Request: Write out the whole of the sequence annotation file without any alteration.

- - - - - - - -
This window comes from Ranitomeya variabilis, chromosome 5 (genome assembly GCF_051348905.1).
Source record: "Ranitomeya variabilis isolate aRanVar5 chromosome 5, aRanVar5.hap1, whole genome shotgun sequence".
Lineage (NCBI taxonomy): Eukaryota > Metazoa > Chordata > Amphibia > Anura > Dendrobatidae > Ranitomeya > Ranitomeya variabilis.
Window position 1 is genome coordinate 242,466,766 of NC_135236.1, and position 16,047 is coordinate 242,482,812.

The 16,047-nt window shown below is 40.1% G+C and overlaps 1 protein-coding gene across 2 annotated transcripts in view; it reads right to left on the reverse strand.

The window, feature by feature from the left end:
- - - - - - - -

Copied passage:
This window comes from Ranitomeya variabilis, chromosome 5 (genome assembly GCF_051348905.1).
Source record: "Ranitomeya variabilis isolate aRanVar5 chromosome 5, aRanVar5.hap1, whole genome shotgun sequence".
Lineage (NCBI taxonomy): Eukaryota > Metazoa > Chordata > Amphibia > Anura > Dendrobatidae > Ranitomeya > Ranitomeya variabilis.
Window position 1 is genome coordinate 242,466,766 of NC_135236.1, and position 16,047 is coordinate 242,482,812.

The 16,047-nt window shown below is 40.1% G+C and overlaps 1 protein-coding gene across 2 annotated transcripts in view; it reads right to left on the reverse strand.

The window, feature by feature from the left end: